The shutdown is a teachable moment for all of us. Last month, Forbes reported that 78% of U.S. workers are living paycheck to paycheck. Missing a paycheck can mean not making the rent, defaulting on a car loan, or ruining credit by skipping a utility payment. Manna helps prevent financial emergencies by offering Montgomery County families groceries at no-cost. We are confident that we will rise to any challenge ahead. As advocates as well as service providers, we are now redoubling our efforts to help the community understand that even when the government is working as it should, a health crisis, marital difficulties, or other stressors can put a household into a tail-spin.
There are many ways that you can be involved in helping our community rebound from the shutdown and prepare for what’s next. Attend our Advocacy Task Force on February 19, visit our Breaking Bread potluck on February 20, or donate online. The Montgomery County community responded with generosity during the shutdown, and Manna Food Center will keep sharing food, building skills, and creating connections day in and day out, with your help.
Notes for the CEO – Jackie DeCarlo
We are experiencing a perfect storm (pun intended!) of vulnerability. Montgomery County is cleaning up after a major snowstorm which created the usual complications for those needing shelter, clothing, and food. Many Federal workers also received no pay on Friday, and that evening hundreds turned up at a community supper that Manna Food Center was proud to support. As the weekend and weather played out, kids who receive meals at school went without on a snow day, and neighbors who rely on Federal contracts or related business have had their livelihoods disrupted. One family who turned to Manna for the first time last week told their story to NBC4.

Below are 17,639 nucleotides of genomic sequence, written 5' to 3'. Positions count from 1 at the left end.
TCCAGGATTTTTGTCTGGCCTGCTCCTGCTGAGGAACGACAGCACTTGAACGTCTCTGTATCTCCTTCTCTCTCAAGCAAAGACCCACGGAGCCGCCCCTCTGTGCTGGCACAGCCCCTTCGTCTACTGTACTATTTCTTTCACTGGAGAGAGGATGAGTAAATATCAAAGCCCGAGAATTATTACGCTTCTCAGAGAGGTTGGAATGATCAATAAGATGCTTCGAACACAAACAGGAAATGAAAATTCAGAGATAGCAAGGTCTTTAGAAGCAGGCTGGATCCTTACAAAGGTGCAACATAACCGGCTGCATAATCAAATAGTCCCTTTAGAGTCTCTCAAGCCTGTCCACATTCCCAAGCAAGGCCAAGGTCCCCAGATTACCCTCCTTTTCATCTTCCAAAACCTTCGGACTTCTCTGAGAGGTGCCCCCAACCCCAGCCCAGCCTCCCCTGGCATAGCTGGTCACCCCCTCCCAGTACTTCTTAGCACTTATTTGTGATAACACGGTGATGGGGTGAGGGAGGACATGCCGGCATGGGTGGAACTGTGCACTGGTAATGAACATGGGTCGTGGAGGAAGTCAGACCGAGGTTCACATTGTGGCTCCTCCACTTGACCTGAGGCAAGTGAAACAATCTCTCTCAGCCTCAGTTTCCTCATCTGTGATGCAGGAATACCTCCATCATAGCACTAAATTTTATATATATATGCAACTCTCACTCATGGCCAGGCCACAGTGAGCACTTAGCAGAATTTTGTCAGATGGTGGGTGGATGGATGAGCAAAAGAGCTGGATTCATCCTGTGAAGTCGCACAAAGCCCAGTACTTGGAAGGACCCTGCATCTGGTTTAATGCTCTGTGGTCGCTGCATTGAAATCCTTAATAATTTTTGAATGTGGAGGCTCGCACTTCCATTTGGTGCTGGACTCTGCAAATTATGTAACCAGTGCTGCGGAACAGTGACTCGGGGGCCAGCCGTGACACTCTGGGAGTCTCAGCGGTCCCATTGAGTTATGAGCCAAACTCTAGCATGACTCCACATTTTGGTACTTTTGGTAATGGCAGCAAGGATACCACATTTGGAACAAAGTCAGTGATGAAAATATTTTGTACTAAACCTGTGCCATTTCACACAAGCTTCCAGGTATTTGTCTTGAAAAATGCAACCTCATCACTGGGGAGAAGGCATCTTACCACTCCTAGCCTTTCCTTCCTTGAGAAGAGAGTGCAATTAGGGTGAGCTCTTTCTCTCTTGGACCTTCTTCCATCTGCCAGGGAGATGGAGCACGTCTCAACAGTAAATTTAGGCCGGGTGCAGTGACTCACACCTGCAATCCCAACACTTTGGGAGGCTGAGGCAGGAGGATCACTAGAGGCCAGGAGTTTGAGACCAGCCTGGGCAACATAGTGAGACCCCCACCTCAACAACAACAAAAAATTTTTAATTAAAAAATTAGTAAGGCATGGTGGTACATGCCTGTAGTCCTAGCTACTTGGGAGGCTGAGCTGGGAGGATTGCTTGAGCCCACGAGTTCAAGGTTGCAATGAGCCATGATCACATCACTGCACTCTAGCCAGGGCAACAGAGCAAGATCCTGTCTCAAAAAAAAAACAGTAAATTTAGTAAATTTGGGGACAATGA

Manna Food Center is waiving our income eligibility requirements for those who are impacted by the shutdown. Because we recognize that the ripple effects are reaching into the community, we are not requiring Federal IDs to receive food. If you are a resident of Montgomery County, it is our honor to offer you good food in a welcoming space. Because we know that food is just one element of concern, our staff are sharing information about how peer organizations and public agencies are stepping up with other resources.
The response to both the snow and the shutdown once again reveals what a special community Montgomery County is. One donor went online to give to Manna and shared that her gift was “For those who are furloughed. …[I am] happy to be able to help.” If you are in a position to donate, please consider an online gift that will help Manna purchase healthy food.
We are also putting plans into place should the shutdown drag on, leaving more people vulnerable, especially as SNAP/Food Stamps benefits run out. Please mark your calendars for January 19-20, 2019, when we will be holding our annual Food Drive in honor of Dr. King. During these uncertain times, it is essential for Manna to keep our shelves stocked and services strong. You can volunteer with us that weekend.
A government worker let us know, “This place is great. [You] gave me so much food. I am … on furlough status and not receiving a paycheck. This was such a great help. Thank you Manna!”
Thank you, for making sure Manna is ready whenever we are needed,
Here at Manna Food Center we fully embrace the notion that Dr. King’s Birthday should be a “Day On not a Day Off.” This year in particular, I wanted to honor Dr. King in a way that would help me be a better leader. Taking to heart Dr. King’s observation that,
“The ultimate measure of a [hu]man is not where he stands in moments of comfort and convenience, but where he stands at times of challenge and controversy. The true neighbor will risk his position, his prestige and even his life for the welfare of others.”
I decided I wanted to test my commitment to the welfare of others by walking in the shoes of those Manna serves. I began a week long “Manna diet.”
Like any other participant who schedules a pick-up at one of our distribution sites, on the Friday before MLK weekend I claimed a closed box of non-perishable items and an open box of produce, along with a bag of meat. Even though I know the technicalities of a Manna order—approximately 60 lbs of food designed to offer items that match the nutritional guidelines of the USDA’s My Plate, I was pleasantly surprised by the amount of food I received and the range of items it contained.